And on a related note, the following incident occurred a number of years ago.
Sitting at our Shabbat table here in TRLEOOB*, an American guest told us that she wasn’t very impressed with our community.
“I can see that people here aren’t machshiv Shabbos (Yeshivish for “don’t value or honor the Shabbat”),” she intoned.
Stunned, YZG and I just stared at her blankly.
“Yes,” she continued earnestly. “I mean, I was in shul this morning, and I was very surprised to see some boys wearing… sneakers! Obviously, their parents don’t really care about Shabbos, because otherwise, they wouldn’t let them go to shul like that!”
(At this point, I can see that many of my Israeli readers are smiling, but I’ll go on for the benefit of my foreign readers.)
“Actually, it has nothing to do with being ‘machshiv Shabbos,’” I explained, amused. “I do realize that sneakers in shul on Shabbat looks very strange to American eyes, but believe me, Shabbat is very important here.
“It’s just that kids’ shoes – and adult shoes, for that matter! – are very expensive, and many families don’t feel like they can afford to buy sneakers, sandals, and shoes for Shabbat for all their kids.”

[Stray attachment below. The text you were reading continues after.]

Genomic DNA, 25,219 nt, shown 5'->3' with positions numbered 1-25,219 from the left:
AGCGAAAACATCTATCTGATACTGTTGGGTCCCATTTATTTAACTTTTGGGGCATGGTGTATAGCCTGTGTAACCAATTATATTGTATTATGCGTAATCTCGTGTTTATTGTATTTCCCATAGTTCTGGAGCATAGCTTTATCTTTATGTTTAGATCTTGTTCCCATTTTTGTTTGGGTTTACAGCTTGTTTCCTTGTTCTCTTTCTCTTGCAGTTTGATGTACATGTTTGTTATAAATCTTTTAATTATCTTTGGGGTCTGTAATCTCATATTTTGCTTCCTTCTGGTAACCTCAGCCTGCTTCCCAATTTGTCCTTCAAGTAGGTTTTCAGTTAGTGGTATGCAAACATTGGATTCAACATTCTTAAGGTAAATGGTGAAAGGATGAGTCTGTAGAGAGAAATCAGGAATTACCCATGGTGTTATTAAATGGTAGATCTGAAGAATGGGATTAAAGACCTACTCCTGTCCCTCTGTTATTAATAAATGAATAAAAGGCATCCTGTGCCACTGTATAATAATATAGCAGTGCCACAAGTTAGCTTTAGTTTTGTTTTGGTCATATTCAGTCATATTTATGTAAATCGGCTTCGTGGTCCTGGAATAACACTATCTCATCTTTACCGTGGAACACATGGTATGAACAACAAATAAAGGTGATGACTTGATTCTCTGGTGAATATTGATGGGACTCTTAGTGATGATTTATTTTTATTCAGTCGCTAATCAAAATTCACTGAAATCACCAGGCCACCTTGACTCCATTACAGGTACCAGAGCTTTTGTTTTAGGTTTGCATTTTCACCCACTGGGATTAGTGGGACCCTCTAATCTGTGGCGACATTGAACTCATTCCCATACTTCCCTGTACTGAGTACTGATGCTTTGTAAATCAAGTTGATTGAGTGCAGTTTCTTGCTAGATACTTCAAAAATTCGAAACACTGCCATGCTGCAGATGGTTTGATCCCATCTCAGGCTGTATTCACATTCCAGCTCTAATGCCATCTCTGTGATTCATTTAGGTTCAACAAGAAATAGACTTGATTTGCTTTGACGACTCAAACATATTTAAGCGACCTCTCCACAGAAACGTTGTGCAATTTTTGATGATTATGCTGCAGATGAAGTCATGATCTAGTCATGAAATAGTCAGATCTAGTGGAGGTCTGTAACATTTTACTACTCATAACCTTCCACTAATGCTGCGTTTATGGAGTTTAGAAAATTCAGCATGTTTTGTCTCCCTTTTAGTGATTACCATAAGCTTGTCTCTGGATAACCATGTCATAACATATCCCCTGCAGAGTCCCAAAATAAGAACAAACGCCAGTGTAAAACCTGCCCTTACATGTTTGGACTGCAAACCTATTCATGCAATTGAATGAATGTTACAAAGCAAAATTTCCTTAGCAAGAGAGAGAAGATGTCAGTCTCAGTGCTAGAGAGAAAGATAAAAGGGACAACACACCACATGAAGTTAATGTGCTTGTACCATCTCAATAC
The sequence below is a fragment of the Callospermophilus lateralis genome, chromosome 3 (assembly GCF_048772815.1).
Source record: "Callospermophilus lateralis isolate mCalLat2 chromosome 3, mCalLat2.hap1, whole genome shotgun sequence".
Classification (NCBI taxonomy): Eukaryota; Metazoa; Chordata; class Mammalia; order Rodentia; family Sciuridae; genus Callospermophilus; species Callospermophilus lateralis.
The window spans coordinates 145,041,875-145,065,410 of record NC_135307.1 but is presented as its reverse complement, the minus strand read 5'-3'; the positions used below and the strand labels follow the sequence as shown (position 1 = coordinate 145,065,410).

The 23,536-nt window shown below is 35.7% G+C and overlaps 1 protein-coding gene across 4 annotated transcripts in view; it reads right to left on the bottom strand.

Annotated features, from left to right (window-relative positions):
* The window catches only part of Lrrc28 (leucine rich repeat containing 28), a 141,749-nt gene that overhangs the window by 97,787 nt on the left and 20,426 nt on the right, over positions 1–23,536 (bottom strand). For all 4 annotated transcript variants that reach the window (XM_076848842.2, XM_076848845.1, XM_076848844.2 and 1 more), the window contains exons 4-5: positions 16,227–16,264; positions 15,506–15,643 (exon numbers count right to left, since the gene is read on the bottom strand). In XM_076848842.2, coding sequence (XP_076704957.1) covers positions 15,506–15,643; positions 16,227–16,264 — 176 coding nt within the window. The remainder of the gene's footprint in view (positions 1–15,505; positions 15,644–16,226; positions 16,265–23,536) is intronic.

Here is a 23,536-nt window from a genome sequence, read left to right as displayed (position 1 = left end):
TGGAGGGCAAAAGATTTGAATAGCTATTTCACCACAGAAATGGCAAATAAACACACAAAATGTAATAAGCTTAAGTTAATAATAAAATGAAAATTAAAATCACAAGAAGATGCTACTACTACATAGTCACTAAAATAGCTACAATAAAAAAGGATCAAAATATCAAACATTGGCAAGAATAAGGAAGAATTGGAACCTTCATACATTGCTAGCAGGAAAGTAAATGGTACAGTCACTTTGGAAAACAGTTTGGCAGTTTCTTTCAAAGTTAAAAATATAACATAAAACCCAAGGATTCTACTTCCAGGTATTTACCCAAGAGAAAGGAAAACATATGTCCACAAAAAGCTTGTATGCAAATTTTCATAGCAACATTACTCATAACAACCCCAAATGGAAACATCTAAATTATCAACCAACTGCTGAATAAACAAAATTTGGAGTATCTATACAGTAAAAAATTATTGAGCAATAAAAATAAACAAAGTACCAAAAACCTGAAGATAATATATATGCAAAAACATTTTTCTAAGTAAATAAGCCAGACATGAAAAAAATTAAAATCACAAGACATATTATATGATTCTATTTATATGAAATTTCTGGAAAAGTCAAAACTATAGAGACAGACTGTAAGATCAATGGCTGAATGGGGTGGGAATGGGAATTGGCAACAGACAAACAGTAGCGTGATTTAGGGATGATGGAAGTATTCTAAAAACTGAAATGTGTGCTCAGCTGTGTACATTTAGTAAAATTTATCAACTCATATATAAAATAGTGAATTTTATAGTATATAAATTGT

But the guest was still skeptical.
“No, that can’t be it,” she insisted. “Because I’ve been to Chareidi communities, where I assume people have much less money, and yet somehow they manage to purchase Shabbos shoes for all their kids…”
“Well, yeah,” I conceded, as I tried hard not to laugh. “But that’s only because they don’t buy their kids sneakers! Instead, they wear their dressy black shoes all week long…”
The guest had nothing to say in response.
I don’t know if she was convinced or if she was just being polite.
But I like to think that maybe - just maybe - we got her to rethink some of her preconceived notions.
And hopefully, she walked away from that Shabbat with the recognition that one shouldn’t judge a community by its footwear…
*TRLEOOB=the real life equivalent of our blog